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Fishermen's Journal

 
 

Southern California / Baja
Striped Marlin and Blue Marlin Trolling Techniques

by Bob Hoose, Sevenstrand Tackle Corp.

Over the years I have spent countless days on the water pursuing billfish and tuna.   Most of my trips have been in either Baja or Southern California targeting striped marlin and blues / blacks in Mexico.  Fishing with some of the best crews and boats, I  would like to share with you what I personally have seen work offshore.  I have fished 7strand lures all my life so this article is focused on 7strands product line for billfish.

Striper on a CL1200F #102Lets start with Southern California striped marlin fishing.  I like a four lure presentation with a pair of short flat lines and a pair of long rigger lines.   The lure spread is in a "w" formation with lures on the 2nd through 5th waves back.  For striped marlin, I prefer 6 1/2 - 7 knots because the lures I use swim best at this speed and I seem to "spot" more tailers,sleepers, or feeders while glassing (binos) at this speed.  On the short flat line, I usually pull a purple/black #100 or #91 CL1220C Kona Clone.  On the opposite short flat another CL1220C in mean joe green #50.  The Kona Clones just got worldwide recognition in MARLIN MAGAZINE March 2000 for one of the top ten lures of all time, and believe me they have earned it!

KONA JET #41 patternFrom the riggers, I usually pull a Pro 6 in #N102 which we call "parrot."  The Pro 6 is an awesome slanted swimmer and works beautifully off the riggers in almost any sea condition.   On the other rigger, one of my all around favorites is a CL1210C in something bright like #98 goatfish/hot pink or #N42 blue/pink.  The CL1210C compliments the spread by offering a smaller target and also is deadly on big eye tuna when they are mixed in an area with billfish.  I rig all my billfish lures with single hook rigs and prefer them over the doubles for both hook-up ratios and ease of releasing a fish.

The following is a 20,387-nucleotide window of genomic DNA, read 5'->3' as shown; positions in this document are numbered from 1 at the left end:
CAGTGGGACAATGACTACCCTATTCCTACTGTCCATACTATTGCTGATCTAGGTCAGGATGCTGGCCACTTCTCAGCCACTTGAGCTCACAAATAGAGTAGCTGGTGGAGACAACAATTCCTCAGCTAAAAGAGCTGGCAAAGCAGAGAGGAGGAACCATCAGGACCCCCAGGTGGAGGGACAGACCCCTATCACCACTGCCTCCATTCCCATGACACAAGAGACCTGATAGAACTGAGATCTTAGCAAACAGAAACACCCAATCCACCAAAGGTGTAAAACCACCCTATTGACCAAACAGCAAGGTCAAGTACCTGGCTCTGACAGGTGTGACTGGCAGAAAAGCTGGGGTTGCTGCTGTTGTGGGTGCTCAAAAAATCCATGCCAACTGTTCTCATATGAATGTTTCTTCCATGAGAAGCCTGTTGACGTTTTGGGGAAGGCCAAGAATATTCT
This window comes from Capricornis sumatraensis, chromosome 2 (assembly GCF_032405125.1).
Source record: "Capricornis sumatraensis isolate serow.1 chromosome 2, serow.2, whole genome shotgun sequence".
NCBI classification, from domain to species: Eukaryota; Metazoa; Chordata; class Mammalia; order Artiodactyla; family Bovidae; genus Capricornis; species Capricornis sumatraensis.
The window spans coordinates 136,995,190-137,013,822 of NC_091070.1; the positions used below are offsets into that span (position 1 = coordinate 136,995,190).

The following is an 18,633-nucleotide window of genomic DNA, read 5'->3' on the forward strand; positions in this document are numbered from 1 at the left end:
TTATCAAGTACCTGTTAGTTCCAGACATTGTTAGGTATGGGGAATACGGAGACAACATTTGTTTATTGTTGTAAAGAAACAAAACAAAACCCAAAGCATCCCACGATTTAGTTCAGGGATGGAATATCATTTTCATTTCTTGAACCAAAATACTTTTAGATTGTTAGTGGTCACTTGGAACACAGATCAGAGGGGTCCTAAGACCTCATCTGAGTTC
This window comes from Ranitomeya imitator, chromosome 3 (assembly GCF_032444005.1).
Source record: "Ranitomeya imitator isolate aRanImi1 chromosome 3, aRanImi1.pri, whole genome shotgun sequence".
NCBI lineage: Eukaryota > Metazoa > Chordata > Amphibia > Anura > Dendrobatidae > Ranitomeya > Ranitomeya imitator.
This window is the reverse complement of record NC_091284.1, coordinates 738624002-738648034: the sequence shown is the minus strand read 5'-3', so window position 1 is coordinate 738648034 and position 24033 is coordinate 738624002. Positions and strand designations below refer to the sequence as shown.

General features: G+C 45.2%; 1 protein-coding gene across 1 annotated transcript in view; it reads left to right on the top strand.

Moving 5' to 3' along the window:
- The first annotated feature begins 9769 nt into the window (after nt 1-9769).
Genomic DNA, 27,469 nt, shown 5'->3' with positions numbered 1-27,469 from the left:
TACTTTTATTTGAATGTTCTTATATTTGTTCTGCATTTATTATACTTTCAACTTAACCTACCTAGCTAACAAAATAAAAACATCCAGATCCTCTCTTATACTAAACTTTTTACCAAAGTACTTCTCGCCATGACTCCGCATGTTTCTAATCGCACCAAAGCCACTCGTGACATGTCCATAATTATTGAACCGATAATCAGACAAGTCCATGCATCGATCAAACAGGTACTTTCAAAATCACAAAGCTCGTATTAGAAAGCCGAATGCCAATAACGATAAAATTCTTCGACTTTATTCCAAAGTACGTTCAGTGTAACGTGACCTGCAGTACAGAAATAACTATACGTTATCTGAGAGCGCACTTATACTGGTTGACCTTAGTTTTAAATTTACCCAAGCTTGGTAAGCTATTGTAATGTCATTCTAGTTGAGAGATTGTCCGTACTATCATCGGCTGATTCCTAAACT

This same lure spread works beautifully on Cabo stripers, except I usually mix in a couple colors to match local bait conditions.  On the flat lines, a pair of CL1220C in #49 mackeral and a #98 goatfish or #102 pro dolphin.  On the riggers, the Pro 6 in #N112 is an excellent squid color and just seems to really produce in Baja.  If I see signs of small flyers, a CL1210C in #N42 blue/pink or #N41 blue mackeral is effective off the rigger.   Another reason why I pull CL1210C is the dorado and tuna will hammer that small Kona Clone like no other.

Sailfish on a SofTop #102 patternSummer and fall in Baja is blues, blacks, and wahoo.  Skippers like to pull lures at 8-10 knots while targeting the bigger billfish.  It simply amazing to watch a big blue charge "the corner" and eat a lure right off the transom. For this position, try pulling a Pro 850 in a dark color like #N50 mean joe green or #N97 blue/purple.  This chugger smokes and swims best in the short position.  The opposite side I like a Pro 5 in #N102.  This lure was responsible for my biggest black in Cabo last season on the Gordo Bank.  From the riggers, a CL1220C in #101 bleeding mackeral and a Pro 6 in #N42 blue/pink completes the Baja spread.  Again, I use only single hook rigs on my blue/black marlin lures.  If you want the latest "hot" lure color, 7strands #94 petrolaro and our #223 orange dorado are a must for big blue lures.  The Mexicans will just drool when you pull these two weapons out of your lure bag.

Dorado - 1210 Kona CloneFor those interested in trying soft lures, our new SOFTOPS have been tested and proven all over the world.  For sailfish, most crews prefer the ST150 rigged with a ballyhoo underneath the skirt.  For mainland Mexico, our ST250 in #112 zucchini was a "boat stopper" last season.  The ST450 also works well for bait-n-switch techniques on striped marlin.

I hope this article helps you plan your next trip offshore and my special thanks to Mark at charkbait.com for his support over the years.

Catch em up,
Bob Hoose


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Last modified: 06/09/13.